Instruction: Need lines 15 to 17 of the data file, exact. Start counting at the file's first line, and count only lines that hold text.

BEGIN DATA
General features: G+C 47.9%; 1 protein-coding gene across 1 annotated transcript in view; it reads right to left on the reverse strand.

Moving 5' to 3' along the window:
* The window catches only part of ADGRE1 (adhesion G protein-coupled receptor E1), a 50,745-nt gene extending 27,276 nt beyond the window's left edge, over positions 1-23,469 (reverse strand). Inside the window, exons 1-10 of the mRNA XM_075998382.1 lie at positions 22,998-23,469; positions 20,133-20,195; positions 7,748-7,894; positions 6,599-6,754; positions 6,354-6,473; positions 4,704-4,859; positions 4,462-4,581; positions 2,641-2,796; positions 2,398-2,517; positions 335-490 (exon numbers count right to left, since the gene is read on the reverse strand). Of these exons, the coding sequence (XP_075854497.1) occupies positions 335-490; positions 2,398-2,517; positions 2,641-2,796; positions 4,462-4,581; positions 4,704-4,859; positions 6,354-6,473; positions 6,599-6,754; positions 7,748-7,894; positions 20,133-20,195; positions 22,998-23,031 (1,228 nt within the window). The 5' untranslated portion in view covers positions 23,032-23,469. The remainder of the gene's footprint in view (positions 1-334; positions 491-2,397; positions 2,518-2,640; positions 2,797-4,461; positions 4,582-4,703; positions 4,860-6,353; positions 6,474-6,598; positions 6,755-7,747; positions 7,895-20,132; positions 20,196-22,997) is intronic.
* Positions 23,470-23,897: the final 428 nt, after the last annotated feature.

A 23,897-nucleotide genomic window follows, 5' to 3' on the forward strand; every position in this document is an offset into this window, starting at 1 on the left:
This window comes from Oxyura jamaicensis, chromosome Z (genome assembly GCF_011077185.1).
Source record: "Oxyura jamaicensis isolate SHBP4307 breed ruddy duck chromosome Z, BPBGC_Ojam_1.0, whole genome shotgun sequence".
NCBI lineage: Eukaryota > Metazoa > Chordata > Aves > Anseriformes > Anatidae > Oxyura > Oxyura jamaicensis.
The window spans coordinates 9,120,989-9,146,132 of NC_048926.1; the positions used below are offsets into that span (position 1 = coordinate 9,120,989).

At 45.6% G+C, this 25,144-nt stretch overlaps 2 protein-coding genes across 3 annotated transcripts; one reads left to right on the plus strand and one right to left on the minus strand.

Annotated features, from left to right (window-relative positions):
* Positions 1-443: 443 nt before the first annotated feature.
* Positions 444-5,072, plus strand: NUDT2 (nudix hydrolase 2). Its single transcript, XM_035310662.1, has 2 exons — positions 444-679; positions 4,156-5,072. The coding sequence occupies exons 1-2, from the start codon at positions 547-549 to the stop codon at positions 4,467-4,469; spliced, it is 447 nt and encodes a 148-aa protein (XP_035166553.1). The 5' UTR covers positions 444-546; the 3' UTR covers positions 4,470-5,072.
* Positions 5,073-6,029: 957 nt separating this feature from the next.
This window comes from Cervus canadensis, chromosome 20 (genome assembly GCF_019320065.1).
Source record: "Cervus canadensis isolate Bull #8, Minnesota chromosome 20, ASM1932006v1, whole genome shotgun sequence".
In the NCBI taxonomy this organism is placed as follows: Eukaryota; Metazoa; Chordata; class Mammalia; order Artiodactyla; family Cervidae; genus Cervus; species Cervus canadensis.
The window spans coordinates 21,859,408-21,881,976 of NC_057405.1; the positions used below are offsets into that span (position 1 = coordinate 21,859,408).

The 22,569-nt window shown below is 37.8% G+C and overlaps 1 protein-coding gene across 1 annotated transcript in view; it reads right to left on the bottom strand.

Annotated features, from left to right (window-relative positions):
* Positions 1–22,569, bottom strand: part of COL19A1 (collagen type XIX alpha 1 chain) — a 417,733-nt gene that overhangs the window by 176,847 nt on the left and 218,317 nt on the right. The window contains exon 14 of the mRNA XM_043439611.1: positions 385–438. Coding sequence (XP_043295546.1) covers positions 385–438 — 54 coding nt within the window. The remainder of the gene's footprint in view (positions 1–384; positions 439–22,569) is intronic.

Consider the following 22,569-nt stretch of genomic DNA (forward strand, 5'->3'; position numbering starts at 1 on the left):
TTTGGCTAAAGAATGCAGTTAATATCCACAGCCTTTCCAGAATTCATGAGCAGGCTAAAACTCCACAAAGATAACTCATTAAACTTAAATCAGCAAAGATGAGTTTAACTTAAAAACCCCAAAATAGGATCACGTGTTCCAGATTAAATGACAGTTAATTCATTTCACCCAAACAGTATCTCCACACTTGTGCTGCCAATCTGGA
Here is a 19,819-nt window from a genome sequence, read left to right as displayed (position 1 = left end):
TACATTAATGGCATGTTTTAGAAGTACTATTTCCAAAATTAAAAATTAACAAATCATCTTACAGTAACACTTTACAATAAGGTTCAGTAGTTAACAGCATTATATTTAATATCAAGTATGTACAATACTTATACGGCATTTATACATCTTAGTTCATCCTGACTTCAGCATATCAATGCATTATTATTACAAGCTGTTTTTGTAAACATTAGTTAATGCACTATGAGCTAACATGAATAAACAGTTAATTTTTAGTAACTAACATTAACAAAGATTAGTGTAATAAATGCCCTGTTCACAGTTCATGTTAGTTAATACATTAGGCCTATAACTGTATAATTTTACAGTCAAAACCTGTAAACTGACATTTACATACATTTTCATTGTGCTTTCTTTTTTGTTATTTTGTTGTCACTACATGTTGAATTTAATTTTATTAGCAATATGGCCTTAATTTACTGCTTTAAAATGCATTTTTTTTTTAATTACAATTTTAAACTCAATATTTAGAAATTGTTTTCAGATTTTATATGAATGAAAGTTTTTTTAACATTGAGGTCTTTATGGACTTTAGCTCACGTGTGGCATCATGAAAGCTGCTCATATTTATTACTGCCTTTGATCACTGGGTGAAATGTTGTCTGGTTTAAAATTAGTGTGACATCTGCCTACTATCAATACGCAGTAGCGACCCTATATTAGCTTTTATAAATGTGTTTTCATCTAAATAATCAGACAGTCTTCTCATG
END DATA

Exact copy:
This window comes from Cervus canadensis, chromosome 20 (genome assembly GCF_019320065.1).
Source record: "Cervus canadensis isolate Bull #8, Minnesota chromosome 20, ASM1932006v1, whole genome shotgun sequence".
In the NCBI taxonomy this organism is placed as follows: Eukaryota; Metazoa; Chordata; class Mammalia; order Artiodactyla; family Cervidae; genus Cervus; species Cervus canadensis.